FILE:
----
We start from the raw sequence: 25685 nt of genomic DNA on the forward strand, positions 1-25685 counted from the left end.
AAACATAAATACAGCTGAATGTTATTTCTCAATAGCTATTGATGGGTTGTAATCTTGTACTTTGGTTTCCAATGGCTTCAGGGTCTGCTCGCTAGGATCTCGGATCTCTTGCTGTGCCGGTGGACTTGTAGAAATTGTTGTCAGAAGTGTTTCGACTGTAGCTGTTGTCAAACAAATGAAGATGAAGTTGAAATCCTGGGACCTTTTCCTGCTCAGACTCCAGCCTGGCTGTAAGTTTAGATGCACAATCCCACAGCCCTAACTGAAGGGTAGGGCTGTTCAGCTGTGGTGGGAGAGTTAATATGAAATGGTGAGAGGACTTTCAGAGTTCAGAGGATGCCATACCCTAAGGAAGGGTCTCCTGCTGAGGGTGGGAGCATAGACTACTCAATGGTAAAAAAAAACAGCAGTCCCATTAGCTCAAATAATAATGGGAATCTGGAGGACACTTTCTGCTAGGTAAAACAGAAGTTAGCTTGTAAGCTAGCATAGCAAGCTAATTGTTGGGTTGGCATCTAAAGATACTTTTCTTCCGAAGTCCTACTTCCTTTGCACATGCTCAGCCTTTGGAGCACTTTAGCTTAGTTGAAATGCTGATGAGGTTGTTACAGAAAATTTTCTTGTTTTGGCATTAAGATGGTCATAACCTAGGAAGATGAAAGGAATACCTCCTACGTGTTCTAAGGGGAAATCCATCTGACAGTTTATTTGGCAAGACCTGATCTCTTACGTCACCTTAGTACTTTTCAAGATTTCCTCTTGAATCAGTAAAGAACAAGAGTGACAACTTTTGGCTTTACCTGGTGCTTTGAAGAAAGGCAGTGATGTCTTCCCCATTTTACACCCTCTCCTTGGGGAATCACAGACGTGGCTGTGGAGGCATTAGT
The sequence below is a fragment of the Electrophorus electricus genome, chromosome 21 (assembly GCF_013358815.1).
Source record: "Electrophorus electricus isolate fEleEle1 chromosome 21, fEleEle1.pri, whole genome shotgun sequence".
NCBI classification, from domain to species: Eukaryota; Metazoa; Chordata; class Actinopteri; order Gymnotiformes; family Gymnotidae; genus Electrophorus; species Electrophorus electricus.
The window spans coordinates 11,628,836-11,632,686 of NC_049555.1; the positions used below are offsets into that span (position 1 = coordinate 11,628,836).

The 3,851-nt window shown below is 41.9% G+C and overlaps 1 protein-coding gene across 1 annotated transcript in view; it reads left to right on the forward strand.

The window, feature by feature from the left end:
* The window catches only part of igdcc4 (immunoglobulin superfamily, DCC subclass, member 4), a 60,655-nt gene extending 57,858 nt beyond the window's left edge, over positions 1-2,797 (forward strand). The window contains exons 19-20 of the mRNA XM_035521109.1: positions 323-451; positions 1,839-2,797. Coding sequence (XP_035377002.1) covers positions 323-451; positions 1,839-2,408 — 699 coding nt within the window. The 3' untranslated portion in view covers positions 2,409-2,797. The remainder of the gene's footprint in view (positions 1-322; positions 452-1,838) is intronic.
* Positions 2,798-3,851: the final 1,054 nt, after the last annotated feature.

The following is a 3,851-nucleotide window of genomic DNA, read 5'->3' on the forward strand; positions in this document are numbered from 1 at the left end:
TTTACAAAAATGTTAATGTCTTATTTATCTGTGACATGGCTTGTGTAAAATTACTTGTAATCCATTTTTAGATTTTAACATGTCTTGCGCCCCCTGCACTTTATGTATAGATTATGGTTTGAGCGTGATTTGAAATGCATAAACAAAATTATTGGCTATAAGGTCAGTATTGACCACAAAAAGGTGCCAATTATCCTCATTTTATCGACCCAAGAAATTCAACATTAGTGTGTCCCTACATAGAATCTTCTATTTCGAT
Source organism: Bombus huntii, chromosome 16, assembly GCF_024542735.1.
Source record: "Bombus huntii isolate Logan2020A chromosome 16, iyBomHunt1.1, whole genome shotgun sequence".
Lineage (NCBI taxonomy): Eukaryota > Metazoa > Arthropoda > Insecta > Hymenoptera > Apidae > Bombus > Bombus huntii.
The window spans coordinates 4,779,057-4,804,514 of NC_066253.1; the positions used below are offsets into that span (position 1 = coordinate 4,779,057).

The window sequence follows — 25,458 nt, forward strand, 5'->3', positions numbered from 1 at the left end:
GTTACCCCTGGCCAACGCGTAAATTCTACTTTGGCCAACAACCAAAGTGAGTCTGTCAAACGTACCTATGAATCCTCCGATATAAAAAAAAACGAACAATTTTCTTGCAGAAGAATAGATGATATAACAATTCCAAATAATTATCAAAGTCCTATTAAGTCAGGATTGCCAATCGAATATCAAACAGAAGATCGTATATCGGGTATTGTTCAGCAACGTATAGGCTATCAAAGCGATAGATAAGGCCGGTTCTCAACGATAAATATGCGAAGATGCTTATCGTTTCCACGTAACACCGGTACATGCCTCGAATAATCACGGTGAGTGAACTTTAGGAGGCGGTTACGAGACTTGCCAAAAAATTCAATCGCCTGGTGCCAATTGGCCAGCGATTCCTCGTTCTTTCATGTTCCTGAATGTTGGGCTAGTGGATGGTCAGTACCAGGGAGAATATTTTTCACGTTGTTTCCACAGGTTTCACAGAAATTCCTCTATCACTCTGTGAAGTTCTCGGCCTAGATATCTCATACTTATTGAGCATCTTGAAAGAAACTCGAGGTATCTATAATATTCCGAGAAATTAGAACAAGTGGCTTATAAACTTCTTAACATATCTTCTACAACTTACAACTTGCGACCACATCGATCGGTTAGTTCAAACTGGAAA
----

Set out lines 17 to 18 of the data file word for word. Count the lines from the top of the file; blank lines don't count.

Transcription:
The window sequence follows — 25,458 nt, forward strand, 5'->3', positions numbered from 1 at the left end:
GTTACCCCTGGCCAACGCGTAAATTCTACTTTGGCCAACAACCAAAGTGAGTCTGTCAAACGTACCTATGAATCCTCCGATATAAAAAAAAACGAACAATTTTCTTGCAGAAGAATAGATGATATAACAATTCCAAATAATTATCAAAGTCCTATTAAGTCAGGATTGCCAATCGAATATCAAACAGAAGATCGTATATCGGGTATTGTTCAGCAACGTATAGGCTATCAAAGCGATAGATAAGGCCGGTTCTCAACGATAAATATGCGAAGATGCTTATCGTTTCCACGTAACACCGGTACATGCCTCGAATAATCACGGTGAGTGAACTTTAGGAGGCGGTTACGAGACTTGCCAAAAAATTCAATCGCCTGGTGCCAATTGGCCAGCGATTCCTCGTTCTTTCATGTTCCTGAATGTTGGGCTAGTGGATGGTCAGTACCAGGGAGAATATTTTTCACGTTGTTTCCACAGGTTTCACAGAAATTCCTCTATCACTCTGTGAAGTTCTCGGCCTAGATATCTCATACTTATTGAGCATCTTGAAAGAAACTCGAGGTATCTATAATATTCCGAGAAATTAGAACAAGTGGCTTATAAACTTCTTAACATATCTTCTACAACTTACAACTTGCGACCACATCGATCGGTTAGTTCAAACTGGAAA